Its name is synonymous with resilience, bravery and courage, and eight decades on the role of Australian troops at Kokoda is still being remembered with pride.

Thursday marks 80 years since the beginning of the World War II Kokoda campaign in Papua New Guinea.

Commemorations will be held marking the anniversary, with a special Last Post ceremony at the Australian War Memorial in Canberra honouring the 641 lives lost during the campaign.

The memorial’s head of military history Dr Karl James said Kokoda played a crucial role during Australia’s efforts in World War II.

“Kokoda has become one of Australia’s best-known wartime campaigns,” he said. 

“It has come to represent qualities such as courage, sacrifice and mateship.

“Remembering Kokoda reminds us of what it means to be an Australian.”

Following the fall of Singapore and the bombing of Darwin in early 1942, the war in the Pacific had moved closer to Australia.

Japanese forces were looking to capture PNG’s capital Port Moresby and further isolate the Australian mainland.

On July 21, the Japanese landed near Gona on Papua New Guinea’s north coast, moving inland across the Owen Stanley Range, the route which would later become known as the Kokoda Trail.

Dr James said the steep terrain and muddy conditions along the trail made for challenging conditions for Australian forces.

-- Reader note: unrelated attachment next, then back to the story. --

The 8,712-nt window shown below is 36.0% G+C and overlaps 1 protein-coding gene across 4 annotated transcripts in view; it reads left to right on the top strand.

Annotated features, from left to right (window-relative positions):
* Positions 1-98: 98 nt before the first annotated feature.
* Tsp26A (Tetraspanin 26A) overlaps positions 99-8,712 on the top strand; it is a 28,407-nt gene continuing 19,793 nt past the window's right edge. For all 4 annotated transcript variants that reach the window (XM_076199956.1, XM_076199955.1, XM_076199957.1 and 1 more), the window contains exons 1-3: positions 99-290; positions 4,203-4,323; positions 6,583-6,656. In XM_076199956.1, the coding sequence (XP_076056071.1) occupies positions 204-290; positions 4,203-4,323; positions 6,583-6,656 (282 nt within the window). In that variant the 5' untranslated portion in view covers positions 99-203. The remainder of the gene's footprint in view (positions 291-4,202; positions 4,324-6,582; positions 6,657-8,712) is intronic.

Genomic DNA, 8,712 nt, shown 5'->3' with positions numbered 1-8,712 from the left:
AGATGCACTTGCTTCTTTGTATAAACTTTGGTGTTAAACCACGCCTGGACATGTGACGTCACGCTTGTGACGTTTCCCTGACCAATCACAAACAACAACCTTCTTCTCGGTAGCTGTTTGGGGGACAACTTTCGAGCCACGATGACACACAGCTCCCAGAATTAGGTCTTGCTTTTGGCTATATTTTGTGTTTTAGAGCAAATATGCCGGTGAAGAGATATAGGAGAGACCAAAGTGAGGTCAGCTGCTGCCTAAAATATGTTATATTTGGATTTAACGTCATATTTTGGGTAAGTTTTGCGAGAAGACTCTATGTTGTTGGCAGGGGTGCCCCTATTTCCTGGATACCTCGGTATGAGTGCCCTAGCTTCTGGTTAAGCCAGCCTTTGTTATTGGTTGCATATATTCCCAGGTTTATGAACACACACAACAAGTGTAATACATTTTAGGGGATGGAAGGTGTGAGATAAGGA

“The five-month Kokoda campaign would become an epic feat of endurance, requiring hand-to-hand combat and many acts of individual bravery,” Dr James said.

“Eighty years on, it is important to continue to honour those veterans still with us today and to highlight Australia’s long connections with our Pacific neighbours.”

Australian forces, along with Papuan support, fought many battles at Kokoda and Isurava during the campaign along the trail.

After hard-won successes at Templeton’s Crossing and Eora Crossing, Kokoda was liberated in early November 1942.

While Kokoda would become synonymous with Australian efforts during World War II and the conflict in the Pacific, Dr James said it also had broader significance.

“Australia emerged from World War II industrialised and confident, with a sophisticated relationship with Britain, a new friendship with the United States of America and ready to engage with Asia and the Pacific,” he said.

“The significance and understanding of Australia’s involvement in World War II evolves because of how we remember. 

“It is crucial for Australia to remember and share this knowledge.”